The invention contemplates the use as radiosensitizing agents of compounds having the formula (I): ##STR8## where X= ##STR9## or the corresponding compound with the N in the 2 or 3 position; ##STR10## or the corresponding compound with the N in the 2 or 3 position, where R=a C2 -C6 n-alkyl, advantageously, R= n-C4 H9 ; or the corresponding compound with the N in the 2 or 3 position, where n=1-4 and R=methyl, ethyl or hydrogen; ##STR11## where R=C3 -C6 n-alkyl; ##STR12## where Y=H, Cl, Br, or NO2 ; or ##STR13## or the corresponding compound with the N in the 2 or 3 position.
Compounds A, E and G above are known and their preparation is shown in the chemical literature. The remaining compounds are new, however, they can be prepared using known methods.
When X is a cation, the compound will have a net charge of +5 and will have associated with it counterions which may be selected from Cl-, Br-, I-, BF4 -, tosylate-, SO4 --, or the like. When X is an anion, the compound will have a net charge of -3 and will have associated with it counterions which may be selected from H+, Na+, K+, NH4 +, or the like.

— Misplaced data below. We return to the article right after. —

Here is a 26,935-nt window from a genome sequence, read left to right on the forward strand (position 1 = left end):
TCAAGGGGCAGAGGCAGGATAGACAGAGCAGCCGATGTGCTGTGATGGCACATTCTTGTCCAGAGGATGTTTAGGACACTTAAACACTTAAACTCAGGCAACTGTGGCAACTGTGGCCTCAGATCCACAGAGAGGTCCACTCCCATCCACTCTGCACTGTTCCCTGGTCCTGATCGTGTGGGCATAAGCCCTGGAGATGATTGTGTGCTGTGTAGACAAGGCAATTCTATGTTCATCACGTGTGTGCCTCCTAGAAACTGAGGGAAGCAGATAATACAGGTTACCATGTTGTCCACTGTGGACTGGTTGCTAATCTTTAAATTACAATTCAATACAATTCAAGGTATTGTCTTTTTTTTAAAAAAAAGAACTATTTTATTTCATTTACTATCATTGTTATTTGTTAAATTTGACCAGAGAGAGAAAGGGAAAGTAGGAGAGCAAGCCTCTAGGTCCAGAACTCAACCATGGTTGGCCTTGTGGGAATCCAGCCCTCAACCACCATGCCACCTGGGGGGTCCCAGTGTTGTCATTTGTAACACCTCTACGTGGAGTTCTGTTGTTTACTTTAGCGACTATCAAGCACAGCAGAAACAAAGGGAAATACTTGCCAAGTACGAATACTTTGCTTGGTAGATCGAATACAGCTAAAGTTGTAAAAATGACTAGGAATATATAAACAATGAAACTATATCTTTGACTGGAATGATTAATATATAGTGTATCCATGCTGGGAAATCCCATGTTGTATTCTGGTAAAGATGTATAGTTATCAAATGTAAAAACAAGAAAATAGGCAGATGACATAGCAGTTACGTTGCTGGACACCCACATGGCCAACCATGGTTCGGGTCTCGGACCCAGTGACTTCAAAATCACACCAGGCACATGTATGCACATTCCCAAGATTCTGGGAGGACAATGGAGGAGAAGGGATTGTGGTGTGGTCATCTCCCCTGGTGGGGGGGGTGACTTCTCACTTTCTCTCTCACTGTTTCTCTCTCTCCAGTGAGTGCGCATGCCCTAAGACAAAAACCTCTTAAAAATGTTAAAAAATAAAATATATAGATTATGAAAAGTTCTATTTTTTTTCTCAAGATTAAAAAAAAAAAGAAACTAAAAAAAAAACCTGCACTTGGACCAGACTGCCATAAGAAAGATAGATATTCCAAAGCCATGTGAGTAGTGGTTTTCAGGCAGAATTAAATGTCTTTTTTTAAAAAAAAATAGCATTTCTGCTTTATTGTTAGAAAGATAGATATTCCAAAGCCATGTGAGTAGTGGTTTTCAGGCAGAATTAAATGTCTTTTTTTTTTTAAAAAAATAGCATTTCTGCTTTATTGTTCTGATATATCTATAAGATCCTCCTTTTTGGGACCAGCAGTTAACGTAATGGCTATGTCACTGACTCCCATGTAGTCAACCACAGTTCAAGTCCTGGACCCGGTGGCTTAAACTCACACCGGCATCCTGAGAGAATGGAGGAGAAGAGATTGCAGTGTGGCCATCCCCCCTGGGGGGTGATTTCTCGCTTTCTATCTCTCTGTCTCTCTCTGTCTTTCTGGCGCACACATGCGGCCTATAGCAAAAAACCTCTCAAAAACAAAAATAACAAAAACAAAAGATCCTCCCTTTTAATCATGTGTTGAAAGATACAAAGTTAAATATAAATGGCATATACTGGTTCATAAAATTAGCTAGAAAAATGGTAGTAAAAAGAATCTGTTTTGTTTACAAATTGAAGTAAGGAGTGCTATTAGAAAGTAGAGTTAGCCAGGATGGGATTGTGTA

The metalloporphyrins of formula (I) exhibit increased accumulation in tumors (Wang et al, Radiopharmaceuticals, Structure-Activity Relationships, Richard P. Spenser Ed., 225-249, 1981) and thus have unique sensitizing properties in that they sensitize both hypoxic and oxic cells.
The invention contemplates not only the use of the above-noted compounds for use as radiosensitizers but, in addition, pharmaceutical compositions for such use which include the indicated compounds as the effective radiosensitizing agent, together with a pharmaceutically-acceptable solid or liquid carrier, diluent or excipient therefor. These compositions may take any of the conventional forms for effective administration, e.g. pills, tablets, sterile injection solutios and the like, containing an effective amount of one or more of the compounds of formula (I). The radiosensitizers may be administered, advantageously, in a concentration of from 5-30 mg/ml.